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Luiz Eugênio Mello: Even something good has room for improvement

The new scientific director of FAPESP on his plans and the challenges for research as a result of the pandemic

Léo Ramos Chaves

Neuroscientist Luiz Eugênio Mello became the new scientific director of FAPESP on April 27—without fanfare and in the midst of the Covid-19 pandemic. He is the successor of physicist and engineer Carlos Henrique de Brito Cruz, who had held the position since 2005. In addition to research and management activities at the university, Mello’s trajectory also includes working in the private sector. A professor of physiology at the Federal University of São Paulo (UNIFESP), Mello was associate dean of Undergraduate Studies there from 2005 to 2008; he also had a hand in the expansion efforts of the institution. In 2009, he spearheaded innovation activities at the mining company Vale and established the Vale Technological Institute (ITV), made up of two research units located in Minas Gerais and Pará. He recently held the position of Director of Research and Development at d’Or Institute of Research and Teaching (IDOR). A member of the Brazilian Academy of Science, Mello was also vice president of the National Association for Research and Development of Innovative Companies (ANPEI).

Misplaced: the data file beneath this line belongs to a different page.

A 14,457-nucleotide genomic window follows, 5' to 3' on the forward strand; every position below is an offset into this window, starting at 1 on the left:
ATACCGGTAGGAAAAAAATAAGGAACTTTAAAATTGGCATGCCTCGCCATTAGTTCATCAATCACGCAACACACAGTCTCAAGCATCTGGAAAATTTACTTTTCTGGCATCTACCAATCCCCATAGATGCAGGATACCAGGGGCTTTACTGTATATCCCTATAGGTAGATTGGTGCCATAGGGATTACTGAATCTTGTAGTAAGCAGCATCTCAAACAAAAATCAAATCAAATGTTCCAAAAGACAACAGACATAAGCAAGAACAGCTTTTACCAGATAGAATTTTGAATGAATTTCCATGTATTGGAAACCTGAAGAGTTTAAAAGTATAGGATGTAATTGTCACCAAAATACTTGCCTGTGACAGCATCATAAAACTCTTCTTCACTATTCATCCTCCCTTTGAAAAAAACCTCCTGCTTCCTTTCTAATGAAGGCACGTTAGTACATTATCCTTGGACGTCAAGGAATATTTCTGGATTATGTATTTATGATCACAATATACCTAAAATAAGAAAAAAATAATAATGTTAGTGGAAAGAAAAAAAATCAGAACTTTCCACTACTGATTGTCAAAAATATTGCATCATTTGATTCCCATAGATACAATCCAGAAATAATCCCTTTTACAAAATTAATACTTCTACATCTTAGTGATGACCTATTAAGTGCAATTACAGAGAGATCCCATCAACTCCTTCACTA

Mello believes that, although the pandemic falls into the “urgent” category, affecting the short term, the new coronavirus crisis makes science seem more valuable to society, as that is where answers are coming from. “We must not create false hopes and expectations for magic bullets. We have a unique opportunity to make people understand some fundamental scientific concepts and regain some prestige. The more we rely on data, scientific evidence, and the scientific method, the more successful we will be in our strategy to regain respect for science.” Over the long term, he does not foresee changes in what he deems “important” and he is clear about his goal of making the Foundation even better.